Published on Wednesday, July 14, 2010 by Salon.com
The Motive Behind Whistle Blower Prosecutions
One of the more flamboyant aspects of the Bradley Manning arrest was the claim that he had leaked to WikiLeaks 250,000 pages of "diplomatic cables." Those were the documents which anonymous government officials pointed to when telling The Daily Beast's Philip Shenon  that the leaks "could do serious damage to national security." Most commentary on the Manning case has tacitly assumed that the leaking of "diplomatic cables" would jeopardize national security secrets. But a new BBC article today  contains this quote from former
Diplomatic cables don't usually contain huge secrets but they do contain the unvarnished truth so in a sense they can be even more embarrassing than secrets.
As usual, government concern over leaks is about avoiding embarrassment and other accountability; national security harm is but the fear-mongering excuse. Similarly, a new Washington Post article today  details the Obama DOJ's prosecution of NSA whistle blower Thomas Drake, whose disclosures resulted in no claimed national security harm, but rather, was evidence of "waste, mismanagement and a willingness to compromise Americans' privacy without enhancing security" (leaked only after his use of the official channels resulted in nothing, as usual). As is true for virtually every whistle blower prosecution or threatened prosecution , there is no actual national security harm identified from that leak. Other than when a covert agent's  identity is blown (as happened to Valerie Plame), has anyone ever heard of any actual, concrete national security harm from any of the high-profile leak cases, whether it be the illegal NSA eavesdropping program, the network of CIA black sites, the release of the Apache helicopter attack video, or the corruption and privacy infringements revealed by Drake?
The Post today quotes Obama DOJ spokesman Matthew Miller's justification for the administration's escalated war on whistle blowers as follows: "We have consistently said that leaks and mishandling of classified information are matters that we take extremely seriously." There's no doubt that they take such acts "extremely seriously," but what's the reason for it? There's been no identified harm to national security from any of these leaks.
What these leaks have actually accomplished is to "embarrass" the Government by revealing what the intelligence analyst quoted by the BBC calls "the unvarnished truth" about the illegal, corrupt, and embarrassing acts it undertakes. In all of these cases where the Obama DOJ is persecuting whistle blowers, they're punishing the greatest sin there is -- exposure of high-level government wrongdoing -- not harm to national security. Amazingly, that was even the explicit rationale used by Obama  when he and the Democratic Congress re-wrote FOIA to shield photographs of detainee abuse from court-ordered disclosure : these photos would reflect poorly on the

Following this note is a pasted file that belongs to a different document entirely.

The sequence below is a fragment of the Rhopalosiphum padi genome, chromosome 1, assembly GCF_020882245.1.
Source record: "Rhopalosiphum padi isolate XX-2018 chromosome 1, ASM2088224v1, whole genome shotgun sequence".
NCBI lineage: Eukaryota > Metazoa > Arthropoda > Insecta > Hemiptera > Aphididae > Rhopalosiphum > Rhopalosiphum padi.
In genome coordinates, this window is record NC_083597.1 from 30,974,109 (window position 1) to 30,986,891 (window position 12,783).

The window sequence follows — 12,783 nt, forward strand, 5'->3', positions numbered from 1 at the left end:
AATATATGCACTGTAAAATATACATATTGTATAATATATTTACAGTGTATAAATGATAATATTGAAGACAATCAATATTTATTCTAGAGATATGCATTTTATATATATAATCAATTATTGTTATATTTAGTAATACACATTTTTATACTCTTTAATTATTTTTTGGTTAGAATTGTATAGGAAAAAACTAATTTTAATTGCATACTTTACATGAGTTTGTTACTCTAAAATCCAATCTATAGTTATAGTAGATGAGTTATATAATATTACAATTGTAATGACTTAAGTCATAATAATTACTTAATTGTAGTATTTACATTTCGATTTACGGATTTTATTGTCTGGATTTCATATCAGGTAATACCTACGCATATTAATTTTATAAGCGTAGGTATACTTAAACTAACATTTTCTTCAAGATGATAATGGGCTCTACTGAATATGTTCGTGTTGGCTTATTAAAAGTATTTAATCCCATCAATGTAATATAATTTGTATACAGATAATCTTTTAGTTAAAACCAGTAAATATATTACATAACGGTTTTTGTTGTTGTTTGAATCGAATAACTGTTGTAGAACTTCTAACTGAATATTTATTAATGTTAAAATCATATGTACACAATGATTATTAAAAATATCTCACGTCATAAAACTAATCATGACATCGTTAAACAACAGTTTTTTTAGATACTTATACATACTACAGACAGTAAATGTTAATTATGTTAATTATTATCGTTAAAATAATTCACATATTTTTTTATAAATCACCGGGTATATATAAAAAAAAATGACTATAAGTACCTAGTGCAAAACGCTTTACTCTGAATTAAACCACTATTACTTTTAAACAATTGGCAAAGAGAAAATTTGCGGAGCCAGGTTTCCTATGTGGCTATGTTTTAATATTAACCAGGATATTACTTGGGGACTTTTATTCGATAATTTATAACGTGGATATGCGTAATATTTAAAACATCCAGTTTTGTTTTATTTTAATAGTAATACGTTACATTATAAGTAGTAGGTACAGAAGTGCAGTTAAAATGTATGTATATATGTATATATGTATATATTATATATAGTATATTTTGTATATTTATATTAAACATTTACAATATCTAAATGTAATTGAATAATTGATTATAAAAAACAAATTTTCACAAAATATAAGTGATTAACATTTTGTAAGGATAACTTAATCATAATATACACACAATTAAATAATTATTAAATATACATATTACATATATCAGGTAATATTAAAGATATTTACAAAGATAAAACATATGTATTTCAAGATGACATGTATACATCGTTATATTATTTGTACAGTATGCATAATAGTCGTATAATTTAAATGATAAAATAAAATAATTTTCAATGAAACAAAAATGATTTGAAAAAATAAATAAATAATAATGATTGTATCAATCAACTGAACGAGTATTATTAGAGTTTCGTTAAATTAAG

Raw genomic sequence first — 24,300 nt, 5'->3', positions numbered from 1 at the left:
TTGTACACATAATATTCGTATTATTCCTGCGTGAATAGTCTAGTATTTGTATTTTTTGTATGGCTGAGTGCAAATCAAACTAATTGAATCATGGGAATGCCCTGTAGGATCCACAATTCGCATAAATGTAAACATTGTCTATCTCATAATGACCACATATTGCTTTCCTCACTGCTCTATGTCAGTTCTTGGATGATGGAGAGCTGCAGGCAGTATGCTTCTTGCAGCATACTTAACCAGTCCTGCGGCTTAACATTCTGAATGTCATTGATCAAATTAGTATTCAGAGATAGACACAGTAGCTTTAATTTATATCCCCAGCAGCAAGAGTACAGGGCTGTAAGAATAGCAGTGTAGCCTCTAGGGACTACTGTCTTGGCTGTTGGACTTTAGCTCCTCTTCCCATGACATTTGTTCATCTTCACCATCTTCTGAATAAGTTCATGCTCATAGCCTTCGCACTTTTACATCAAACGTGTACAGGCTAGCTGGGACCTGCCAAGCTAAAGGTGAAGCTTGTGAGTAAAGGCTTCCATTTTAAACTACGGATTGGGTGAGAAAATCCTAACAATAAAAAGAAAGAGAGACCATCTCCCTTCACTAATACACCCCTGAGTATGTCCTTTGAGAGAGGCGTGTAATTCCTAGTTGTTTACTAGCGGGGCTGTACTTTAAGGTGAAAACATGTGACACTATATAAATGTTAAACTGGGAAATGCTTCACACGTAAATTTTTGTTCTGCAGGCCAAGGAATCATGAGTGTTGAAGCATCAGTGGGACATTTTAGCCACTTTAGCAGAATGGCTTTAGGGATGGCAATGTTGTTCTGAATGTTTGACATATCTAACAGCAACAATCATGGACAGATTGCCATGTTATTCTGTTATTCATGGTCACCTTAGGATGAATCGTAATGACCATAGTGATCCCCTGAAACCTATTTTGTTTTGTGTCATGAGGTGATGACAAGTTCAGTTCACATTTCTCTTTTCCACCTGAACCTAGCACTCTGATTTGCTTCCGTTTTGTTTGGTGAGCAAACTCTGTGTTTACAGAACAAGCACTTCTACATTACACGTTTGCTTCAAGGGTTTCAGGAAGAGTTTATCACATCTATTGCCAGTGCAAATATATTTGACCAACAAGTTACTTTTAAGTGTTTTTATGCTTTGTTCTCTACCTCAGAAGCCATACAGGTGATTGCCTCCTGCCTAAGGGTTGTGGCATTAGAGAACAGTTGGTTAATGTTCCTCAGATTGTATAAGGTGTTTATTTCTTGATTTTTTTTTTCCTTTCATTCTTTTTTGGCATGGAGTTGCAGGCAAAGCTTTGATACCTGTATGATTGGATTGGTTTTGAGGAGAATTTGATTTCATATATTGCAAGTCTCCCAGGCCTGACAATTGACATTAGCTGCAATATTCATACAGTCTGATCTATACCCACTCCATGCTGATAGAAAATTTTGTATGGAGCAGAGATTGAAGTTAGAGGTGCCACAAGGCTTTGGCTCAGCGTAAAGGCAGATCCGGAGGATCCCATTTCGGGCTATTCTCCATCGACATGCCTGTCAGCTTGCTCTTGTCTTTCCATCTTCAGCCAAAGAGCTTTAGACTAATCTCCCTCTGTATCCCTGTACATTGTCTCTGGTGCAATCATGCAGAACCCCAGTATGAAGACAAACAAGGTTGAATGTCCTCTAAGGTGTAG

Most of what the
The great irony is that there is a perfect inverse relationship between the secrecy powers of the Government (which rapidly increases) and the privacy rights of citizens (which erodes just as rapidly ). The citizenry meekly acquiesces to the notion that it must sacrifice more and more privacy to the Government in order to deter and expose criminality, corruption and other dangerous acts of private citizens, yet refuses to apply that same rationale to demand greater transparency from the Government itself. The Government (and its private corporate partners ) know more and more about citizens, while citizens know less and less about the actions of the government-corporate axis which governs them.
Read the full article at Salon.com 
© 2010 Salon.com
Glenn Greenwald was previously a constitutional law and civil rights litigator in
URL to article: http://www.commondreams.org/view/2010/07/14-9
Donations can be sent to the
"The master class has always declared the wars; the subject class has always fought the battles. The master class has had all to gain and nothing to lose, while the subject class has had nothing to gain and everything to lose--especially their lives." Eugene Victor Debs